So, as part of my 30 Day Challenge series, I am also reading one book a month to help me get moving when it comes to my goals and future. My plan is to read the book and then use it to help me improve myself in some way. It is important to step up and do well but somewhere between work and friends and volunteering, it can feel a bit tough.
The Magic of Thinking Big by David J. Schwartz was written in 1979, and in some of the examples it really shows. This book was generally written for salesmen (yes, men) but there still a lot of really great nuggets in here, so try to look past this. The book is longer than some and I really like the layout and the way he tells stories to help you think about your own limiting behaviours. At the end of each chapter, he provides a checklist and reminders concerning what was in the chapter, which is really helpful if you want to grab some of the main points but don’t have time to read the entire book again from beginning to end.
Here are some of my key takeaways…
1 – Continue to set higher and higher standards for yourself. Walk into a room and think about how you can make things better for others and not the other way around. Think about a nice restaurant. If you go there, you expect great service and lots of attention. You should try to give that level of service to others you meet. Keep asking yourself “How can I do this better?”
2 – Remember names and use them. I tried this with the cleaner at work. They always do a great job but no on seems to notice. I saw her in the lobby last week and she seemed surprised when I said “hello (insert name)” but I think it is nice to remember people that way. I am terrible at it though. I even got a book on memorisation but it doesn’t always work. I need a Devil Wears Prada style assistant who can remember 1000 names. This is part of his chapter on thinking right towards people.
3 – Another part of this chapter is a great checklist of sins to watch out for and that I know I commit on a regular basis: I forget names, I am easily ruffled at times, I am not that humble (I blame being an American), don’t be a know-it-all, deal with the “scratchy” parts of your personalty, let go of grievances, practice liking people, be a source of spiritual strength and remember to congratulate people or check in when they are facing sorrows.
I had a colleague who was in Paris during the bombings at the end of 2015. I emailed her to check in and she mentioned that none of the leadership on the team, not even her line manager had checked in to see if she was OK or if her friends and family were fine. I found that heartbreaking.
4 – Start talking to strangers a bit more. Say a kind word. Get to know people outside of your circle. Genuinely develop your skills for connecting with others.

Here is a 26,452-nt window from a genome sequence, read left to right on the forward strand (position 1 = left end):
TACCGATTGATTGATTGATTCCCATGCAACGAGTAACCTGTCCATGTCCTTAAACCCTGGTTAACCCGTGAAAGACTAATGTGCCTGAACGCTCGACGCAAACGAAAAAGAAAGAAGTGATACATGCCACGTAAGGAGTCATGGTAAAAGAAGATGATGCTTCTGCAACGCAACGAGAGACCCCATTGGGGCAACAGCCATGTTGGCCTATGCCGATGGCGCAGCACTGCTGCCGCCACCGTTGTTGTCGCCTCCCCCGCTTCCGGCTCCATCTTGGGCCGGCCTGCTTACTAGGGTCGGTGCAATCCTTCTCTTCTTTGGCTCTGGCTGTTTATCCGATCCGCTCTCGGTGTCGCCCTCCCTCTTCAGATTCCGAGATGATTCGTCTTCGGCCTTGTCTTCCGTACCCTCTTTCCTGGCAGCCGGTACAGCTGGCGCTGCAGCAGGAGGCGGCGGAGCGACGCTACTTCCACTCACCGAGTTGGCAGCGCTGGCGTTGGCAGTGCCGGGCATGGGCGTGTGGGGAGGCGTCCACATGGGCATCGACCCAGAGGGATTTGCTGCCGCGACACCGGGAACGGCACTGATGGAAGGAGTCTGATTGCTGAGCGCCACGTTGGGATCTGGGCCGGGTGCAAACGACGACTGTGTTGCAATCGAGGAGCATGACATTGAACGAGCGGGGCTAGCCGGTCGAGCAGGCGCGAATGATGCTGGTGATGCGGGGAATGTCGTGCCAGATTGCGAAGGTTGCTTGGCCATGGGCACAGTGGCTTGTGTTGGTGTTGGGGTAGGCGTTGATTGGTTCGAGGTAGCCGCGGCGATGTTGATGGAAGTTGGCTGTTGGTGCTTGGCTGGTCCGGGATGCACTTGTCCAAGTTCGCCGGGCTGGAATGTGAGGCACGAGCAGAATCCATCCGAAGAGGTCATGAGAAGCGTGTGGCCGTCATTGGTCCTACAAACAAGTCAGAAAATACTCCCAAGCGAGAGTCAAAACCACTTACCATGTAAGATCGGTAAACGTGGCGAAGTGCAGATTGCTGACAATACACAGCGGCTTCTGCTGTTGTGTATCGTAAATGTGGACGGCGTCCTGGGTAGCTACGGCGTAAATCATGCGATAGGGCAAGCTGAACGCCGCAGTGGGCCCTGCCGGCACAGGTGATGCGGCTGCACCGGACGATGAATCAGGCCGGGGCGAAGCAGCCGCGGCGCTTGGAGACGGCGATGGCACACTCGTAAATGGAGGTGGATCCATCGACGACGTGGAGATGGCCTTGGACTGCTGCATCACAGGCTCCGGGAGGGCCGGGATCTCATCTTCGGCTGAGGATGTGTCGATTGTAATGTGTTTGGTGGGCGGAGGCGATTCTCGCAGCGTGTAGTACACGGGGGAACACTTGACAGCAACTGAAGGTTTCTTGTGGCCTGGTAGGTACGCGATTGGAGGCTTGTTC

5 – Get moving. Stop waiting to feel inspired and just get things done. He gives the example of successful salespeople and writers. At some point you just have to sell. You just have to write. One of his top salespeople told him that “the only way to start is to start”. He then gives two tips for making this happen: (1) make getting started mechanical (e.g. make bed as soon as you leave, don’t leave table without taking some dishes) and (2) move your spirit. Sit down with some coloured pencils and start mind-mapping or make a list or doddle. Stop waiting for magic and do something. Stop procrastinating. Do things now or as Schwartz calls it – “get into the action habit”.
6 – Stop worrying about setbacks and use them to propel you forward. Or, as my mom used to say “you have to keep on keeping on.” It can be tough to move forward when things feel like crap and everything seems to be on the wrong track. He uses the example of a plane crash – no one stops and says “that was too bad so let’s clean this up and walk away.” No, there are investigations, interviews, panels, etc. You have to see where things went wrong to make things right. Stop sulking (OK, maybe a little sulking is fine) and get better.
7 – Profit only comes from one source: investment. So true! This is not just about money though, it is about life. If you don’t invest in your relationships, you will have a breakup or a divorce. If you don’t invest in your well-being by eating right, getting regular check ups and working out, you will invite disease. If you are investing properly, you’ll have healthy relationships and a healthy body. He recommends investing heavily in two key things. First, education (and he means education and expertise, not a fancy degree) and, second, idea starters. Ideas starters might be a conference, a subscription to a magazine or newspaper or even a book. If you’re broke, head to the library, use meetup.com or local newspapers to help you find out about events.
He highlights the importance of putting this into action by creating a 10 year plan for yourself so that you don’t leave it to chance. Overall, there was some powerful stuff in here that anyone can use!